The “girl show” was another form of live erotic performance at touring carnivals bringing live entertainment to small-town and rural America during influenza era. At these shows, the performer — the female posture artist — acted out a “living picture” in which she held a revealing pose (often with minimal clothing) for audience inspection. The carney operator might then deploy the artful technique known as the “girls and grift” con, tapping male desire with the suggestive fantasy of the “cooch” dance.

Dance clubs, beaches and amusement parks were venues of public erotic display and encounter as were the fading burlesque shows, Broadway plays and revues, all catering to male fantasy. Broadway performers like May West were busted on “obscenity” charges. The eroticized female was the star visual attraction of the older post-card pornography and early “girly” magazines.

Movie theatres were a special threat, a venue for viewing early porn and much more. They were one of the few acceptable social spaces in which (white) men and women, often unchaperoned strangers, could share an intimate proximity and an exciting visual experience; African Americans were barred from early New York movie houses. Other than the saloon, the dance hall or a church-sanctioned gathering, young men and women (excluding prostitutes) had few public venues in which to socialize let alone flirt, touch or kiss. “The very darkness of the room,” warned the social reformer Jane Addams, “is an added attraction to many young people, for whom the space is filled with the glamour of love making.”


The U.S. and the world has changed in the century that separates the influenza epidemic of 1918 and the Corvid-19 pandemic of 2020. For all of Pres. Trump’s saber rattling toward China, the U.S. is not engaged in a formally declared war. And for all the efforts to manipulate coronavirus-related data (especially fatality rates), formal censorship is not being imposed. And while the Christian right aggressively moves to end a woman’s right to terminate her pregnancy, they are not about to impose a constitutional Amendment to enforce their beliefs.

Over the last century, socializing and entertainment during a period of social crisis have profoundly changed. In the face of today’s coronavirus, Americans have been forced to remain in place, with “gentlemen’s” or strip clubs closed and reported incidents of prostitution very low. However, men and women, singles and couples, gay and straight are watching an unprecedented amount of Internet-accessed porn in all its forms.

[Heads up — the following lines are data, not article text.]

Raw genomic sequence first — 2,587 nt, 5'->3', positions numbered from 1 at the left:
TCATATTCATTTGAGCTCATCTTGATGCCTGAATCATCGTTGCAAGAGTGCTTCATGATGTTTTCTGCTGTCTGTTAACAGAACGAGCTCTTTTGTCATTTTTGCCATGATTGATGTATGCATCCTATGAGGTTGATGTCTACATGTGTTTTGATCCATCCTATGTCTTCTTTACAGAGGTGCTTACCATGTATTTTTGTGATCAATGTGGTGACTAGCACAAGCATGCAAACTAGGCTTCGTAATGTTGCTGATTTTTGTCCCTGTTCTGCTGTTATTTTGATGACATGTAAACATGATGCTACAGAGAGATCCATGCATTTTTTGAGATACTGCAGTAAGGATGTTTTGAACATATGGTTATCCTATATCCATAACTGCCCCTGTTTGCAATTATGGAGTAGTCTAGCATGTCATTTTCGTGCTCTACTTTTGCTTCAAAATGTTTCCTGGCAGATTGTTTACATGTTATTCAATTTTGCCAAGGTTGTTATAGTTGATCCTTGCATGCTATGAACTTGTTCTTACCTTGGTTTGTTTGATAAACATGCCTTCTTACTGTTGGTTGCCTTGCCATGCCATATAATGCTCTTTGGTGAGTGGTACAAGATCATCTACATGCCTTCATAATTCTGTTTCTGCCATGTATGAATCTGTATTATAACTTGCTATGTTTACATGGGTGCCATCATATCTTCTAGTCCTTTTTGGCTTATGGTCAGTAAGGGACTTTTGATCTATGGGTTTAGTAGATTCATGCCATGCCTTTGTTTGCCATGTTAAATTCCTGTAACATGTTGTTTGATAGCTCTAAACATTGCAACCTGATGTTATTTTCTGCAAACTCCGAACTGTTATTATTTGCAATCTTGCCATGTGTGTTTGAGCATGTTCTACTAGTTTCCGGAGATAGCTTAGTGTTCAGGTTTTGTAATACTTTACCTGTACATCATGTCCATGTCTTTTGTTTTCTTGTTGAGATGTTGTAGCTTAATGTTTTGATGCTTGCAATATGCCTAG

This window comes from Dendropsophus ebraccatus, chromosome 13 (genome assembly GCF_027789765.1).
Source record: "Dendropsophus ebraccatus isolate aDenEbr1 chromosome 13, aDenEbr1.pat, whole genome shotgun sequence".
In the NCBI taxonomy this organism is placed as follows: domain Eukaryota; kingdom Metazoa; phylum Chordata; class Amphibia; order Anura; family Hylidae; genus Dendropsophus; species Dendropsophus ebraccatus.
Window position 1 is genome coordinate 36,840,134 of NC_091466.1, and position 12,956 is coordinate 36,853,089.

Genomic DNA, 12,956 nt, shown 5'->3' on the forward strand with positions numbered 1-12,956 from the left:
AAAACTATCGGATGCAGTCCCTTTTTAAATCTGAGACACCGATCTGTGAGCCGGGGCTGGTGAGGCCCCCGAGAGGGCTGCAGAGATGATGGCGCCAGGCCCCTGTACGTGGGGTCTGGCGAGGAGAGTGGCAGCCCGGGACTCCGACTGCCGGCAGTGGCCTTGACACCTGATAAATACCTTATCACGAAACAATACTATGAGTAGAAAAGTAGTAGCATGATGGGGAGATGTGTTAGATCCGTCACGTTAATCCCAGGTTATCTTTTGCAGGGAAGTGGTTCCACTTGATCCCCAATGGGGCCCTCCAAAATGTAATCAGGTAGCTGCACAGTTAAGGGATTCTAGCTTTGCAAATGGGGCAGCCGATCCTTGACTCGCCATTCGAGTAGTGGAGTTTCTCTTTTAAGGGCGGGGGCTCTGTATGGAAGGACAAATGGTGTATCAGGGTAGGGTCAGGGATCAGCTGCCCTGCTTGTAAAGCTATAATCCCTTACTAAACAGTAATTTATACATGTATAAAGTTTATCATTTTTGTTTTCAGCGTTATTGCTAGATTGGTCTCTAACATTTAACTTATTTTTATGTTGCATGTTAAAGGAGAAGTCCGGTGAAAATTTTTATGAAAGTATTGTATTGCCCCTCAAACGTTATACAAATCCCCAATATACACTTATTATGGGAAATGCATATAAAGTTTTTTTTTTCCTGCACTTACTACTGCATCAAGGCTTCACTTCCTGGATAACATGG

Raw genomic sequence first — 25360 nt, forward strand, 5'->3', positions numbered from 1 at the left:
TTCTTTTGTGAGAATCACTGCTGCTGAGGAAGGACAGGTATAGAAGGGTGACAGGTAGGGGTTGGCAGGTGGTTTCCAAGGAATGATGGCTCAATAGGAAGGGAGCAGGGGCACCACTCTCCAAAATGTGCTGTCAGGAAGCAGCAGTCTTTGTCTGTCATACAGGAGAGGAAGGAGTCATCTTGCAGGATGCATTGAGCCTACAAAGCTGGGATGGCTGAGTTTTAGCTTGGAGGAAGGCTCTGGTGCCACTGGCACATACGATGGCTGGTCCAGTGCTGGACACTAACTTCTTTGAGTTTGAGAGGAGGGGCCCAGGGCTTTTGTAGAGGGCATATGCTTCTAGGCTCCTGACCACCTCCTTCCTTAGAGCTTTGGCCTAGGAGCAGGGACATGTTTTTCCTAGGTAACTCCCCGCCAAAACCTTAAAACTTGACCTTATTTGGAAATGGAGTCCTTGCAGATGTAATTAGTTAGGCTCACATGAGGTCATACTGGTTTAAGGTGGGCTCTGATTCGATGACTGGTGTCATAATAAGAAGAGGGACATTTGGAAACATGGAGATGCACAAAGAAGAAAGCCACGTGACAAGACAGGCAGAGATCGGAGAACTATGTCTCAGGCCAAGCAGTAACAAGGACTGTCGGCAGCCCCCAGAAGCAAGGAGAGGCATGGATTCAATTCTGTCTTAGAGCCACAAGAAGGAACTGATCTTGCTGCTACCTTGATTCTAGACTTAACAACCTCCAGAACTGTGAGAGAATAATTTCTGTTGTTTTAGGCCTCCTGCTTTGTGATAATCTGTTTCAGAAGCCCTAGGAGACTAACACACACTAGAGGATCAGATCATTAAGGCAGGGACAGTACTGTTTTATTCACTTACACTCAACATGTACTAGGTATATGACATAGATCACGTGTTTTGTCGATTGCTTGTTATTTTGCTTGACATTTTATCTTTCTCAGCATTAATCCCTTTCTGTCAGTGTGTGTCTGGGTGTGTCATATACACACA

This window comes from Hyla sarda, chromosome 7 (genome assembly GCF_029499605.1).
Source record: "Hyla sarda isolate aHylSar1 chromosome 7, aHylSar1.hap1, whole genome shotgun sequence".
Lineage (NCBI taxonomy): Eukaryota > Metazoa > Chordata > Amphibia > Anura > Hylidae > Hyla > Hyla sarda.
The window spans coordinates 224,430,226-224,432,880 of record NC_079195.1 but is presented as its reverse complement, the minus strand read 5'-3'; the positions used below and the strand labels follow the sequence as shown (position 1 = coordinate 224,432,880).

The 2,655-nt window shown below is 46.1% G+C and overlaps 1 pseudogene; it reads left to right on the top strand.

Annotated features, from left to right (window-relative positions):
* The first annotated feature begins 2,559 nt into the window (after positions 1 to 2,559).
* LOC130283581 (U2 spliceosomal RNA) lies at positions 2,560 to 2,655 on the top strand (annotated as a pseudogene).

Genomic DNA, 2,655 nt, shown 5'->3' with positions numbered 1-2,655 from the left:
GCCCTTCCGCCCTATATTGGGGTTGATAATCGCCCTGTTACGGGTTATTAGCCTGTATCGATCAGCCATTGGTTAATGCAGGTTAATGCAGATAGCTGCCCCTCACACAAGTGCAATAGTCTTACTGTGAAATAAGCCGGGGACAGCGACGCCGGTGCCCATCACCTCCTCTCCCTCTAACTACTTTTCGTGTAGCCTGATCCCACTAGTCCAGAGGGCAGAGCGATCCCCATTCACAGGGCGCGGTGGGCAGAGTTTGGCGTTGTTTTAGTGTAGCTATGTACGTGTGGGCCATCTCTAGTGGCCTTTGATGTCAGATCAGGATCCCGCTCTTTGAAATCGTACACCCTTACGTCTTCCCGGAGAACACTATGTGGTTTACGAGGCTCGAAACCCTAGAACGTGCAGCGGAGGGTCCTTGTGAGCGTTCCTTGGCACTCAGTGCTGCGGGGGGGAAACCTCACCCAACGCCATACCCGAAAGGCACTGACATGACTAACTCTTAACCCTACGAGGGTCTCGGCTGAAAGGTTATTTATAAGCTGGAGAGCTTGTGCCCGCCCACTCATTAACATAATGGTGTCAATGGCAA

Since the time of the influenza epidemic of 1918, the production and display of filmed pornography evolved technologically and socially. It has gone from the earliest silent black-and-white movies shown in tiny theatres; to stag films viewed at the local Elk’s clubs; to red-light district porn houses and peep show arcades; to the viewing of homevideos and DVDs sold in XXX shops in down-market parts of town; to today’s streaming services and VR porn.

With the changes in technology has come a fundamental change in the experience or viewing of what was once considered “obscene” materials. While a handful of porn theatres live on (or at least did so until the coronavirus epidemic led to the closing of “unessential” businesses), the viewing of porn has shifted to a private indulgence. As this occurred, mail delivery and retail outlets were superseded by Internet connectivity, thus undercutting state censorship. In this process, what was once public has become private, what was once illegal has become a mainstream business. One can only imagine how people will respond to the next pandemic.

David Rosen is the author of Sex, Sin & Subversion:  The Transformation of 1950s New York’s Forbidden into America’s New Normal (Skyhorse, 2015).  He can be reached at; check out